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Bicycle helmet use among persons 5 years and older in the United States, 2012☆
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Details:
  • Pubmed ID:
    27846992
  • Pubmed Central ID:
    PMC5189688
  • Description:
    Introduction

    In 2013, injuries to bicyclists accounted for 925 fatalities and 493,884 nonfatal, emergency department-treated injuries in the United States. Bicyclist deaths increased by 19% from 2010 to 2013. The greatest risk of death and disability to bicyclists is head injuries. The objective of this study was to provide estimates of prevalence and associated factors of bicycle riding and helmet use among children and adults in the United States.

    Method

    CDC analyzed self-reported data from the 2012 Summer ConsumerStyles survey. Adult respondents (18+ years) were asked about bicycle riding and helmet use in the last 30 days for themselves and their children (5 to 17 years). For bicycle riders, CDC estimated the prevalence of helmet use and conducted multivariable regression analyses to identify factors associated with helmet use.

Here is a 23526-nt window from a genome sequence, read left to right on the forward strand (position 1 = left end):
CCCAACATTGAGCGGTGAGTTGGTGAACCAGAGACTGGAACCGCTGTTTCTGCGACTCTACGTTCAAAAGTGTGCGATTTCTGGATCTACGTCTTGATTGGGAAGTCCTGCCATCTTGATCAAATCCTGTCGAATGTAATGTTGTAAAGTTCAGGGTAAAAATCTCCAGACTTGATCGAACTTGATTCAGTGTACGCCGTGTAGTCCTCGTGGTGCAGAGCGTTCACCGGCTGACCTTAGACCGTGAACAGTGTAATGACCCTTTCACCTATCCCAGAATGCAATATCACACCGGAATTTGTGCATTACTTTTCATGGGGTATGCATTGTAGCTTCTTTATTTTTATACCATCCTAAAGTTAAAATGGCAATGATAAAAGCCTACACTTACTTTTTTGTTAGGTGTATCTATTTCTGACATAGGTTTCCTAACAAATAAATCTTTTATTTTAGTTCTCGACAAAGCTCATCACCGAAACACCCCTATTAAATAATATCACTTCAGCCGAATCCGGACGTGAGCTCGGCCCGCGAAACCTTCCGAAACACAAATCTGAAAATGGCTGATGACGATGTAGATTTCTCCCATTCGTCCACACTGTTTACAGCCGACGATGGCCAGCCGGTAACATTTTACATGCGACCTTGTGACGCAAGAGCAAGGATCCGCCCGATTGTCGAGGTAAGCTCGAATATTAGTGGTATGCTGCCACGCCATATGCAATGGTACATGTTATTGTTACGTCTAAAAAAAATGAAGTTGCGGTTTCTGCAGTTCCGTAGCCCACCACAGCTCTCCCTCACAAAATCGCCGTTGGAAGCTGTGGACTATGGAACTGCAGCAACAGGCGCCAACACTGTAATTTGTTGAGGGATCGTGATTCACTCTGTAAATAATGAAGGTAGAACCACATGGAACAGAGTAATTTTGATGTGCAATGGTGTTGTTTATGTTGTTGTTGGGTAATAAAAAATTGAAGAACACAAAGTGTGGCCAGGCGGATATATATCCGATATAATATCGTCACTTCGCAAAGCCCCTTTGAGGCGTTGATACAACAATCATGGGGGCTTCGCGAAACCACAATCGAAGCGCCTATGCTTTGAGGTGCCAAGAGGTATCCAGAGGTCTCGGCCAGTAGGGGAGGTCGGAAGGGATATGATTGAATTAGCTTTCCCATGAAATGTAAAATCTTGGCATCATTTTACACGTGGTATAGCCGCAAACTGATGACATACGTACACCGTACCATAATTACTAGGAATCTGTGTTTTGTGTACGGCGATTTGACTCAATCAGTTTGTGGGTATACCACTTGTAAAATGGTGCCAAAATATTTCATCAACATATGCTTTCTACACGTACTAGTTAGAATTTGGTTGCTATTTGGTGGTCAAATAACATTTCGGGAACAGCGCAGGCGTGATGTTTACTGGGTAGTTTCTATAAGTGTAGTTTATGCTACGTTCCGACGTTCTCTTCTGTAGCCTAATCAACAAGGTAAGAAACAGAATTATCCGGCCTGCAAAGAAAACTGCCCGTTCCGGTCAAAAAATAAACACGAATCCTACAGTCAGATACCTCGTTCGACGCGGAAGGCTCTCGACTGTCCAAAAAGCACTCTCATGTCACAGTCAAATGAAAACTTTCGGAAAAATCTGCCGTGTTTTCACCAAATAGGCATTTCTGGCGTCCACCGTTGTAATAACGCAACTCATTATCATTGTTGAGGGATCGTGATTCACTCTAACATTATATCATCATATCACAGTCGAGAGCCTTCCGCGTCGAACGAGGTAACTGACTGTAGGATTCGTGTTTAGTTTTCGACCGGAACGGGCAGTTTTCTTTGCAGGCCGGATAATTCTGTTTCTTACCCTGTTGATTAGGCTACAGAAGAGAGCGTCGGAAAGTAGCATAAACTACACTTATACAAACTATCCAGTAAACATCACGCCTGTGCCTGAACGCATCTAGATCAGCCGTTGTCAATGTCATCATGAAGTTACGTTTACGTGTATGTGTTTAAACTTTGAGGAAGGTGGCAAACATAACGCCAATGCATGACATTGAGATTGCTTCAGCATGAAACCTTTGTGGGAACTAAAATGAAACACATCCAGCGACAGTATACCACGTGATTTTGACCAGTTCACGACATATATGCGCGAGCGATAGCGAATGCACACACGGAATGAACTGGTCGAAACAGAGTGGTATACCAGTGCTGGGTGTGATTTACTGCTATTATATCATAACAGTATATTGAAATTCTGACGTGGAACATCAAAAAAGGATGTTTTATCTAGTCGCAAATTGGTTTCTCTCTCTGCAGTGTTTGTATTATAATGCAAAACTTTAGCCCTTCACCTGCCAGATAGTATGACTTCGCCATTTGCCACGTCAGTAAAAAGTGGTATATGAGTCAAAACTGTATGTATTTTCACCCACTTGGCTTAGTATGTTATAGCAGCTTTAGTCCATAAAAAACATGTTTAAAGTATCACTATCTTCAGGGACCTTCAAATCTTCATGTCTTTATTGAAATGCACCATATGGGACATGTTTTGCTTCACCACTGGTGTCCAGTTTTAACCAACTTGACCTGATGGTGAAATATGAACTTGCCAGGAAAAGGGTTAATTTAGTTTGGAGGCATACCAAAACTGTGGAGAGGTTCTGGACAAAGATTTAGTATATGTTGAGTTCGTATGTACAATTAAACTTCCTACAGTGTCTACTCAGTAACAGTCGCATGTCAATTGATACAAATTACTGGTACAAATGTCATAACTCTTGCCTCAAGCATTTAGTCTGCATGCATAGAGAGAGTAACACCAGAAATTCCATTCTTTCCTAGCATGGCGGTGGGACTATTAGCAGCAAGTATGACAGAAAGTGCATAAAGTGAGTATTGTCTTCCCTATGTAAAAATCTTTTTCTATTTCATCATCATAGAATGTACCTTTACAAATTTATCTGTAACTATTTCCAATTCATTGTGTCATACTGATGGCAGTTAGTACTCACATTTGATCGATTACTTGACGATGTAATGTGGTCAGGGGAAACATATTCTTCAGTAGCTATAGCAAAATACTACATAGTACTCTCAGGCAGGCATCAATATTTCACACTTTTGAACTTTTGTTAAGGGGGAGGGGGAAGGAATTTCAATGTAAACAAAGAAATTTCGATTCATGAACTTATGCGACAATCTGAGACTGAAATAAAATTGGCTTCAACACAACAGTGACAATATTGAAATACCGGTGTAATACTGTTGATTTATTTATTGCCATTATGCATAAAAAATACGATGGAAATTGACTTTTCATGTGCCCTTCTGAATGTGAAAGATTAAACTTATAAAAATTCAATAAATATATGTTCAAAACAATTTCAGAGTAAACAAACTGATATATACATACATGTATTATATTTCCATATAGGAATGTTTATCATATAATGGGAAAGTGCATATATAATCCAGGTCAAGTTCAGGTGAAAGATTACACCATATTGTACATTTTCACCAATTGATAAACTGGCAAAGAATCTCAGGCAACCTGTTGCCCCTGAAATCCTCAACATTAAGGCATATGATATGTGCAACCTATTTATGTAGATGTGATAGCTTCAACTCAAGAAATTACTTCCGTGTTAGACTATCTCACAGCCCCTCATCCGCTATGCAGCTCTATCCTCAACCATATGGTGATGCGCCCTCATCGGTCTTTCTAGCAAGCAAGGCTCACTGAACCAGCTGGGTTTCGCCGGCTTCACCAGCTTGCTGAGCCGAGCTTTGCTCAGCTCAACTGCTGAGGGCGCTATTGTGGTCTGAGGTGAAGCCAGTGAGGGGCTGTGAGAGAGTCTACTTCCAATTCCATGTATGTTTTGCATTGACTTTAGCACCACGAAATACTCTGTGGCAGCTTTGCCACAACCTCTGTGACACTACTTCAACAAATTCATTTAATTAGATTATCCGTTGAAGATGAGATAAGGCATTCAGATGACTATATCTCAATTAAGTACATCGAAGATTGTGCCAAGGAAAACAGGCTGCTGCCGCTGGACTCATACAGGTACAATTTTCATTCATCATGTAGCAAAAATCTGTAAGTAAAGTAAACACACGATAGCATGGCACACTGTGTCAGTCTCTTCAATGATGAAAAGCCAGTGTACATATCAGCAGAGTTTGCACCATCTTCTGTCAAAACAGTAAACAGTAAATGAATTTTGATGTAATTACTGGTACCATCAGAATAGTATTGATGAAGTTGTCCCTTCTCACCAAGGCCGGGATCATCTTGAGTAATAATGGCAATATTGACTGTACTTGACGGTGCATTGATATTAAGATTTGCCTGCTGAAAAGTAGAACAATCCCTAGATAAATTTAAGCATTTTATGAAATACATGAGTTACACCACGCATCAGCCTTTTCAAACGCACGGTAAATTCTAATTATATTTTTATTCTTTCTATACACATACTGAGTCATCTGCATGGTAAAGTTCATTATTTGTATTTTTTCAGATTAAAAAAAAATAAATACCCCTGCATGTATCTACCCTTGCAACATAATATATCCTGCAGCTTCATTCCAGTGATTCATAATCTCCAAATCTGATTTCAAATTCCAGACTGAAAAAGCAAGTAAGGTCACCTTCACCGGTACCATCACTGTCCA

Results

    Among adults, 21% rode bicycles within the past 30 days and 29% always wore helmets. Respondents reported that, of the 61% of children who rode bicycles within the past 30 days, 42% always wore helmets. Children were more likely to always wear helmets (90%) when their adult respondents always wore helmets than when their adult respondents did not always wear helmets (38%). Children who lived in states with a child bicycle helmet law were more likely to always wear helmets (47%) than those in states without a law (39%).

    Conclusions

    Despite the fact that bicycle helmets are highly effective at reducing the risk for head injuries, including severe brain injuries and death, less than half of children and adults always wore bicycle helmets while riding.

    Practical application

    States and communities should consider interventions that improve the safety of riding such as policies to promote helmet use, modeling of helmet wearing by adults, and focusing on high risk groups, including Hispanic cyclists, occasional riders, adults, and children ages 10 to 14.

  • Document Type:
  • Collection(s):
  • Funding:
    CC999999/Intramural CDC HHS/United States
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